The Business & Climate Summit was initiated following the UN Secretary General’s call for the private sector to take a more active role in the world decarbonisation process at the UN Climate Summit in New York last year. As a midway point between that meeting in New York and COP 21 later this year in Paris, it marked a key moment for the business voice on climate action to be raised and heard by policymakers.
Terry McGraw, Chairman Emeritus of McGraw Hill Financial and Chairman of the International Chamber of Commerce said: “We hope the Business Climate Summit will be seen as a turning point for business in establishing an enhanced dialogue with national and international policymakers in the runup to COP21. We call for an ambitious global agreement at COP21 which works with business to speed emissions reductions and build climate resilience.”
The Business & Climate Summit called on businesses to develop and implement their own sustainability strategies in line with the science as described by the UN’s Intergovernmental Panel on Climate Change. Businesses should set clear climate targets, develop innovative solutions and step up large scale partnerships to accelerate transformational technology development.
Peter Bakker, President of the World Business Council for Sustainable Development said: “The Summit has shown the determination and readiness of business to develop solutions for climate change that mean better opportunities for all. Over 80 companies are now part of the Low Carbon Technology Partnerships initiative and more business leaders and investors are signing up every day to campaigns such as those led by We Mean Business to demonstrate their action on climate. The business world is scaling up action, fast.
Jean-Pierre Clamadieu, CEO of Solvay and Chairman for energy & climate of French business associations AFEP and Cercle de l'industrie, announced the launch of an initiative to mobilise international businesses for COP21: "Fifty nine chairmen and CEOs of global companies and seven national, European and global business organisations already support the 'Business proposals for COP21'. We thank the COP presidency for having set up the proposed dialogue between business and governments. We are also aware of our key role as company leaders for taking sustainable investment decisions. We call on executives worldwide to join this initiative in the coming weeks."
Particular focus needs to be given to the developing world where funding mechanisms should be set up to fight poverty whilst leapfrogging towards a low-carbon development path.
The Business & Climate Summit addressed some of the key climate issues impacting on the investment community as well as the business community. The climate change challenge will require a re-direction and mobilisation of traditional investment flows. Innovative mechanisms to leverage public finance and to use finance effectively in all economic sectors in developed and developing countries will be critical.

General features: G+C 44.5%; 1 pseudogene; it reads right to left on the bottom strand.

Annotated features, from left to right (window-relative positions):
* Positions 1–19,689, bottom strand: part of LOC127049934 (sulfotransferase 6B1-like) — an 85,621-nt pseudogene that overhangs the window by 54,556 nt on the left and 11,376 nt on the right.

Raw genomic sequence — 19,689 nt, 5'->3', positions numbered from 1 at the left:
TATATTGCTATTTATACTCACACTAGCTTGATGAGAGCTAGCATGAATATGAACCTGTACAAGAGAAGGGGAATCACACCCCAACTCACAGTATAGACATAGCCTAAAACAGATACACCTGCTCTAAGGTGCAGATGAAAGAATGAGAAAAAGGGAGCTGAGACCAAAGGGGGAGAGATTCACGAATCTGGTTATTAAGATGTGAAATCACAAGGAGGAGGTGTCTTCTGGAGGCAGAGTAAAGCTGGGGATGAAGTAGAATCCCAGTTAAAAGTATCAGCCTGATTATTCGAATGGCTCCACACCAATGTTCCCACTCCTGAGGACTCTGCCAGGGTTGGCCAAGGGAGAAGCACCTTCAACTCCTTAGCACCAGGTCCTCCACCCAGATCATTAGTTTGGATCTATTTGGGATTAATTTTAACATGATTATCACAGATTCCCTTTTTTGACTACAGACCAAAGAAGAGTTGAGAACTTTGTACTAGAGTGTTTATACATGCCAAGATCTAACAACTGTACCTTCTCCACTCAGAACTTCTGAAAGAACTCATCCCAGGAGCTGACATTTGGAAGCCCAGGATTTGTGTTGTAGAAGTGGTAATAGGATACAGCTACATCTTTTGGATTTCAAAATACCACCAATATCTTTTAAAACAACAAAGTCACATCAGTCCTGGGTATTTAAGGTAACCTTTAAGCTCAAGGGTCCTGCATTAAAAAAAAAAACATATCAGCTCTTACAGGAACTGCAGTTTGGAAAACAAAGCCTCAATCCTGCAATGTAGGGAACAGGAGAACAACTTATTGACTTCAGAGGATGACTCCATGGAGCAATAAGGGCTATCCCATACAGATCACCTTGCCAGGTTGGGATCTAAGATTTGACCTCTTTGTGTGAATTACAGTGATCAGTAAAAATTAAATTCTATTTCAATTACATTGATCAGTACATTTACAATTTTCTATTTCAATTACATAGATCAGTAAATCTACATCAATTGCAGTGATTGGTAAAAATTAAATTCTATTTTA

Ban Ki-moon, UN Secretary General said: "Business leaders are now in the vanguard of the movement to take climate action."
Mats Anderson, Chief Executive of Swedish National Government Pension Fund, AP4 said: “Putting a price on carbon is absolutely key: it will send the right signal to the market, the investors and the polluting companies. And at the same time it will reward the leaders who take climate change seriously. Last but not least, it will push more money into investments in renewables and green infrastructure.”
The Business & Climate Summit, held at UNESCO Headquarters in Paris on May 20-21, brought together 2000 leading businesses and investors - 60% from outside France - with national and international policymakers to make the case that bold action on climate will ensure economic growth while limiting global temperature rise to less than +2°C.
Pierre-AndrĂ© de Chalendar, Chief Executive and Chairman of Saint-Gobain and Chairman of Entreprises pour l’Environnement-EPE, said: “This Summit is a first step to a large alliance of all actors that business needs and wants to build. We must continue to work together for this transition to a low carbon society, to allow vulnerable populations to live in sustainable habitat and cities and to allow poorest countries to reach a low-carbon development.”
Concluding, Christiana Figueres, Executive Secretary of the United Nations Framework Convention on Climate Change (UNFCCC) said: “We have reached the turning point in making our response to climate change real, viable and inevitable. Organisations here, working with over six million companies, want to work with governments to build a clean, predictable and transformative path toward a safe and profitable future.”
View highlights of ICC at the Business and Climate Summit on Twitter at@iccwbo #BusinessClimate

Global business sends clear message to policymakers for net zero deal at COP21 | 2015 | Articles | News and Media | ICC - International Chamber of Commerce